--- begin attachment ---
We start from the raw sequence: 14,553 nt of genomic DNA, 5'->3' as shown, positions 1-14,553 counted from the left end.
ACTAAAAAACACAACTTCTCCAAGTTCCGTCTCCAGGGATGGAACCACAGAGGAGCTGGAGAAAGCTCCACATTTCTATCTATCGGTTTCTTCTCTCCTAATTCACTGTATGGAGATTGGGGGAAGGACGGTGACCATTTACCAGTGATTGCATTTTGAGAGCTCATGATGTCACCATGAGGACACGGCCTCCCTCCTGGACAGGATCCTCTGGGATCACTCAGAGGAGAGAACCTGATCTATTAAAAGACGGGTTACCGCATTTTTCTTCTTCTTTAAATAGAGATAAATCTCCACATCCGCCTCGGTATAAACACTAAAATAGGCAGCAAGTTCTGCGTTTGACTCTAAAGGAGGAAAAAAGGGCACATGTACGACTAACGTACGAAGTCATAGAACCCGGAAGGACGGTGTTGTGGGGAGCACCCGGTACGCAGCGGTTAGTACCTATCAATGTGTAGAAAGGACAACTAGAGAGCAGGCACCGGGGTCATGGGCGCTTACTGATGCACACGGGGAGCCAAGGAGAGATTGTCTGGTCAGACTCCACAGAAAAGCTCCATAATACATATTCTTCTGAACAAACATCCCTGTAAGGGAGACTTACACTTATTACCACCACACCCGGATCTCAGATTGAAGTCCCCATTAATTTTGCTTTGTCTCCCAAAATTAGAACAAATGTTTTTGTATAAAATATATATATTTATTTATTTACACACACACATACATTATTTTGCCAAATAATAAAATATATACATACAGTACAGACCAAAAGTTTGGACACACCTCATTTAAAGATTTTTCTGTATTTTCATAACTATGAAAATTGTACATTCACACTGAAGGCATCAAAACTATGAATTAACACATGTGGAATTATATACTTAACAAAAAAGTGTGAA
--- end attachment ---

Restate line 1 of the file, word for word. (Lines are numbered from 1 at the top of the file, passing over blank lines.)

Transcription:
We start from the raw sequence: 14,553 nt of genomic DNA, 5'->3' as shown, positions 1-14,553 counted from the left end.